Dec. 24, 2002 – Although Gov. Charles W. Turnbull has vetoed it three times in as many years, legislation allowing video lottery terminals to operate in the territory turned up again like a bad penny on Monday at the 24th Legislature's final session, where it garnered the 10 votes needed to override the most recent veto, last February.
Introduced by Sen. Celestino A. White Sr., the controversial measure quickly received the necessary votes to make video lottery operations legal in the St. Thomas-St. John district.
For background on the previous attempts to open the territory to video lotteries, see "Video lottery loses again; UVI tech park OK's".
In August 2001, the second time Turnbull vetoed the idea, he did so after his office was flooded with irate calls protesting the introduction of VLT's. At the time, Rina Jacobs McBrowne, Government House spokeswoman, said: "The calls are angry and short. They say they don't want them — ever — and that they will bring no additional money to the territory."
Last January, the third time the Legislature approved video lottery gaming, it restricted the operations to the St. Thomas-St. John district in an effort to placate critics on St. Croix, the only island in the territory where casino gambling is legal. In February, in vetoing that version as well, Turnbull said that "the public outcry against this type of gambling has not subsided, nor does the attempt to limit it to the St. Thomas-St. John district mitigate its shortcomings."
Further, the governor said then in a letter to Senate President Almando "Rocky" Liburd: "I will not approve video lottery so long as it poses a threat to the development of casino gaming and hotel construction on St. Croix. If the members of the Legislature choose to willfully destroy the casino industry on the island of St. Croix, they will have to do so over my veto. They and only they will have to be held accountable."
Many critics say video lottery operations will lead to juvenile gambling, because the terminals are unregulated and can be located anywhere in unsupervised areas — for instance, at gas stations.
Bernie Burkholder, an executive officer of Treasure Bay Corp. and its subsidiary, Treasure Bay VI Corp., which leases the Divi Carina Bay Resort and Casino from its owner, Grapetree Shores Inc., and operates the St. Croix property, is vehemently against VLT's.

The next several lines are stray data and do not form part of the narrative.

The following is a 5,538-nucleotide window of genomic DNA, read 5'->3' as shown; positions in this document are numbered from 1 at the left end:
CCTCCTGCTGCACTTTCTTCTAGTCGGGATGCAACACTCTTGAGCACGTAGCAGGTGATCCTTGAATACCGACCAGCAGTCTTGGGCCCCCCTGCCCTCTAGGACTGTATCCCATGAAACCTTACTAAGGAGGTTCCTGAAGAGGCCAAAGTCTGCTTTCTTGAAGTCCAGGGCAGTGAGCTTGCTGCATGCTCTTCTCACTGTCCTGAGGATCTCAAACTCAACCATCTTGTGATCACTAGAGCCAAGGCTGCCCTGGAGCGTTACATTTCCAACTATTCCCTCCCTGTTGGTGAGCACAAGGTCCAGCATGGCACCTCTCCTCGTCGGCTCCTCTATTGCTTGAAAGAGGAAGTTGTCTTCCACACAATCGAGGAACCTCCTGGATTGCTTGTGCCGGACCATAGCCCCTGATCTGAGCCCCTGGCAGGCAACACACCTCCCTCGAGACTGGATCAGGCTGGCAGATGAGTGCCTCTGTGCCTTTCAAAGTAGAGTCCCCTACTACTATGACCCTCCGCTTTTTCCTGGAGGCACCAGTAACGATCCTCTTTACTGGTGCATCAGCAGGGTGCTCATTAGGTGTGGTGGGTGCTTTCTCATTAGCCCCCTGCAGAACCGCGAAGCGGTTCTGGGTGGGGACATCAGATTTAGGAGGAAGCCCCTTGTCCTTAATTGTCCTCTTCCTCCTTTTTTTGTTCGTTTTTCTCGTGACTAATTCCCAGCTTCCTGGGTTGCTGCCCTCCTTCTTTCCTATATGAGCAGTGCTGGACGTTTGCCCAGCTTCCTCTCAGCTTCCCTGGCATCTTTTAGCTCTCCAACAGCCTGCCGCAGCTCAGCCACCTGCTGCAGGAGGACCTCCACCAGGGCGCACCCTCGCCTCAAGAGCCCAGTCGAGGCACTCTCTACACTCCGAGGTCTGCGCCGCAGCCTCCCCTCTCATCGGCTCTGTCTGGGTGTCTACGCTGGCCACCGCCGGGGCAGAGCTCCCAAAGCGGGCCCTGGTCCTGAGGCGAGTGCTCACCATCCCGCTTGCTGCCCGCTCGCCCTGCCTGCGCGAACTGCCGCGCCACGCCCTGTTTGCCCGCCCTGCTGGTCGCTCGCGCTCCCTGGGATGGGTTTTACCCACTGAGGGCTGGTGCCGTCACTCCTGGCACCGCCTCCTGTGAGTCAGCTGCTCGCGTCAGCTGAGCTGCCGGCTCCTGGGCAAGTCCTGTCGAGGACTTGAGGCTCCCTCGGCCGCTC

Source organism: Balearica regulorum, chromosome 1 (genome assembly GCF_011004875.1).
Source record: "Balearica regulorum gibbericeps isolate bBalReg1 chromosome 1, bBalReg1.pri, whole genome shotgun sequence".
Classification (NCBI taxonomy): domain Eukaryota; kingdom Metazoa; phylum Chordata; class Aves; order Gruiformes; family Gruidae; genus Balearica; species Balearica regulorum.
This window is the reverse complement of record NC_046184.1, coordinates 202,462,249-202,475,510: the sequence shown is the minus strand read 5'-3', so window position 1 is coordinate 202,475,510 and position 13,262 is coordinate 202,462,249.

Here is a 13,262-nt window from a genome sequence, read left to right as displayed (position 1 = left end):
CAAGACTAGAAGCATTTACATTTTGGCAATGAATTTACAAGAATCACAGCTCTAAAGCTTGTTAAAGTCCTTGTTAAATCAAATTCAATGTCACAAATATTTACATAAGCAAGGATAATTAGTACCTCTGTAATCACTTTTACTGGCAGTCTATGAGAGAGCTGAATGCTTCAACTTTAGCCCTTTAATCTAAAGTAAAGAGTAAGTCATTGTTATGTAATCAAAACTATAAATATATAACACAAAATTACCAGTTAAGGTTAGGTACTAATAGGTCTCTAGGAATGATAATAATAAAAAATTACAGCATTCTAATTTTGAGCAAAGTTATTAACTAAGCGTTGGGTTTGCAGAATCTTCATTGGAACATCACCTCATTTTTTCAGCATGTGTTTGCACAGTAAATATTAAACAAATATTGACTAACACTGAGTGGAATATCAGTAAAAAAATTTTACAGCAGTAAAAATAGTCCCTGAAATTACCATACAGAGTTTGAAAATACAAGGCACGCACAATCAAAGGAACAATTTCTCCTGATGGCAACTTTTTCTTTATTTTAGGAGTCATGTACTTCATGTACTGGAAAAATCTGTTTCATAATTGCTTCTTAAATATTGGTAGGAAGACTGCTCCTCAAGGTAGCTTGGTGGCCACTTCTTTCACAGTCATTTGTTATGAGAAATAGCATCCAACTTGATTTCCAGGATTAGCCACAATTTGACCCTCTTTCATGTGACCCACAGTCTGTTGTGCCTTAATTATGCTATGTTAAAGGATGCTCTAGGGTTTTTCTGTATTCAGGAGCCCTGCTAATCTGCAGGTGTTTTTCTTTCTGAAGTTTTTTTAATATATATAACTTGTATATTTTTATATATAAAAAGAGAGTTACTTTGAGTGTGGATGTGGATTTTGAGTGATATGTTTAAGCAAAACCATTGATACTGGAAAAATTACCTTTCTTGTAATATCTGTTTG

When the Senate approved enabling legislation last year, Burkholder said he was "shell-shocked that this piece of legislation was passed, and the manner in which it was passed, in the middle of the night, buried under the covers."
Turnbull in February pronounced video lottery gaming "contrary to the strict regulatory scheme set forth in the Casino Control Act of 1995."
Burkholder said then that Eileen Petersen, the Casino Control Commission chair, and the whole commission and the governor "have been so reputable to deal with. The Casino Control Act is very well thought out. It is the watchdog for the gaming commission, and that is why the V.I. is recognized as the legitimate destination it is. You can't have instability in this business."
Treasure Bay put expansion plans for the property on hold at least while the VLT issue was raging last year. Recently, Divi was directed by the Casino Control Commission to proceed with a planned 50-room expansion, something Burkholder has said the hotel doesn't need. He said he would ask the commission for a waiver of the six-month deadline it gave for the work to be carried out.
The big problem, Burkholder said last year, is that VLT's are unregulated. He said they encourage underage gambling and gambling addiction, and "there is no way you can adequately regulate them … They are indistinguishable from slot machines, except one spits out coins, and the other spits out tickets."
Experience has shown that lottery terminals contribute to destroying neighborhoods, Burkholder said, because the owner of, say, a nice restaurant and bar will suddenly lose interest in maintaining his previous standard of service — because his profits from the VLT's are so much greater. And the establishment will deteriorate as a direct result.
Sen. Emmett Hansen II, who had voted against the VLT's earlier, said his affirmative vote on Monday was tied to the territory's need for cash flow and the fact that video lottery games could contribute some ready money. "Right now, you re hearing the government is hurting for revenues, and with the Caribbean Lottery machine and the Powerball, the VLT's are no different," he said.
Petersen has spoken out publicly and strongly against VLT's, calling them the "crack cocaine" of gambling. With the commission office closed on Tuesday for the yearend holidays, Petersen could not be reached for comment on the Senate's latest action. Messages left for Burkholder were not returned as of Tuesday afternoon.
Voting for the override were Sens. Lorraine Berry, Donald "Ducks" Cole, Adlah "Foncie" Donastorg, Carlton Dowe, Alicia "Chucky" Hansen, Emmett Hansen, David Jones, Almando "Rocky" Liburd, Norma Pickard-Samuel and White. Voting against were Sens. Adelbert Bryan, Douglas Canton and Vargrave Richards. Sen. Roosevelt David was absent for the vote, and Sen. Norman Jn Baptiste was excused.

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